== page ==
The longest of these pieces is the ‘standard’ ‘There is No Great Love’ clocking in at over seven minutes and featuring opening bass pyrotechnics before piano and drums enter on the melody statement. Thereafter it is swing all the way. Rendell delivers a typically questing solo, as does the bassist, before ending the piece by re-stating the melody.

All of this was recorded only two days after Runswick returned from Cleo Laine’s legendary ‘Live at Carnegie Hall’ tour, that album having been recorded in October 1973.

The Jimmy Webb tune ‘MacArthur Park’ follows and runs for over eighteen minutes. This is a feature for the London Jazz Four. Jim Phillip blows with vigour on soprano saxophone. A calm piano interlude follows before the pianist Mike McNaught ups the tempo once more. Philip switches to tenor for a more contemplative passage before the bassist takes centre stage for a fabulous arco passage. The piece ends with more frantic soprano saxophone with the band in full flight.

The mood changes again with Harry Nilsson’s ‘Without Her’. This time Philp shows his versatility on flute and is equally passionate as on soprano saxophone. Mention too should also be given to Mike Travis whose drumming is featured to good effect on this piece.
The oldest piece on the album actually pre-dates the 1970’s and is from 1967 and features Runswick singing a Clive James lyric to his own tune ‘Song of the Double Bass Player’.

Space doesn’t permit me to go into any greater depth other than to say, disk 2 contains a further eight tracks in similar vein including two tracks from a 1974 quartet session with musicians largely contemporary to Runswick, Stan Sulzmann on tenor sax and flute, Tony Hymas on keyboards with Spike Wells remaining from the previous incarnation of the quartet. Thereafter there are three tracks from a similar lineup but with Harold Fisher replacing Wells and the collection conclude with three pieces from a quartet featuring Alan Skidmore on tenor sax, Mick Pyne on piano and Fisher at the drums and dating from 1978. All exemplary performances.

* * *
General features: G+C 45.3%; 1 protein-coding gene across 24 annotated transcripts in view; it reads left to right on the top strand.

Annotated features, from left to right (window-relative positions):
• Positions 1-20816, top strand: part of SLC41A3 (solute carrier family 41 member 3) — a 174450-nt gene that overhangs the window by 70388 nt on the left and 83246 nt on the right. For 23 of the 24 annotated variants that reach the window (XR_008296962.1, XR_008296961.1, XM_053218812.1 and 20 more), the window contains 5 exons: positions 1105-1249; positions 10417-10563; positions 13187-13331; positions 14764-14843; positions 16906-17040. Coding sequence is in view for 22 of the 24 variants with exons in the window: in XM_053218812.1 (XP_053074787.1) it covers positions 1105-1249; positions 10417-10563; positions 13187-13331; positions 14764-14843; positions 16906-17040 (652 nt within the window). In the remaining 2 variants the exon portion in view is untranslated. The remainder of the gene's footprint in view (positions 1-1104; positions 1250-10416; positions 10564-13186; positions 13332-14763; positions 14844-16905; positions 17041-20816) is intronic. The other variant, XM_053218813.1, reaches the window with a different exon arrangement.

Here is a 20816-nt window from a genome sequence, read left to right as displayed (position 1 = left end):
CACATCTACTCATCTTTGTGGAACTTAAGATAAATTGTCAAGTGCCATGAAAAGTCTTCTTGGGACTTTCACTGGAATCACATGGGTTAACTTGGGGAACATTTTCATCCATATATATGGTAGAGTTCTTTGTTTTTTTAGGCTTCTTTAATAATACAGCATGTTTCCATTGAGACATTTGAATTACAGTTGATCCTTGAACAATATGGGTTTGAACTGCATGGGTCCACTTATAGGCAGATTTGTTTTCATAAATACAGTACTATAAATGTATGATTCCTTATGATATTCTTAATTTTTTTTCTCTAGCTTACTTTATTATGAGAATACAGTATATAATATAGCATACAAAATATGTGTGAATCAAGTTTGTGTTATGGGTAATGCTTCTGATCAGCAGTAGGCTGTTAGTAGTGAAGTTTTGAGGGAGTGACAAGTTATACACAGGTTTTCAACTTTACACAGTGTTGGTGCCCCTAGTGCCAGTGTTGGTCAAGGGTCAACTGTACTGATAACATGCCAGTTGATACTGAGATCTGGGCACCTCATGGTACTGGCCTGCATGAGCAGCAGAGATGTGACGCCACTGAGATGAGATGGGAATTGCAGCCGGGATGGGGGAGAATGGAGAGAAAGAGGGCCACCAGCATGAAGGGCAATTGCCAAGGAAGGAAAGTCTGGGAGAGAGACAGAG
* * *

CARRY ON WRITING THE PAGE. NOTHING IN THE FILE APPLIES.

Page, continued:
Sadly for the jazz world, Runswick was shortly to forsake “the late nights and low pay of the jazz scene for the friendlier hours and greater security of the session world”. He finally hung up his bass in 1983 to join vocal group Electric Phoenix as their tenor singer and resident composer.

Alan Musson

Various ‘Keep It Light: A Panorama Of British Jazz – The Modernists’ 3CD (ÉL) 4/5

For anyone who remembers the jazz being made at this time or anyone who is curious to hear what British jazz was like at the time, this is an indispensable release.

Clearly taking its influence from the modern jazz masters in the USA, one can start to hear British jazz forming its own identity.

Opening in upbeat manner with the Don Rendell Jazz Six and ‘Hit the Road to Dreamland’ with clear West Coast influences and the ghost of baritone saxophonist Gerry Mulligan is never far away. More adventurous however is ‘Ignis Fatuus’ by the same group.

This is a 3 CD anthology of British modern jazz spanning the decade from the mid-fifties until eclipsed by the advent of The Beatles, R&B and Beat.
The early jazz modernists of the late 1940’s such as Johnny Dankworth were clearly influenced by such American masters as Charlie Parker, Thelonious Monk and Dizzy Gillespie. The rise of the modernists coincided with the opening of the original Ronnie Scott’s Club in Gerrard Street in London’s famed Soho district and saw the birth of a new generation of exceptional musicians who were to create a musical identity for British jazz, laying the foundations for what was to come in the late 1960’s and beyond.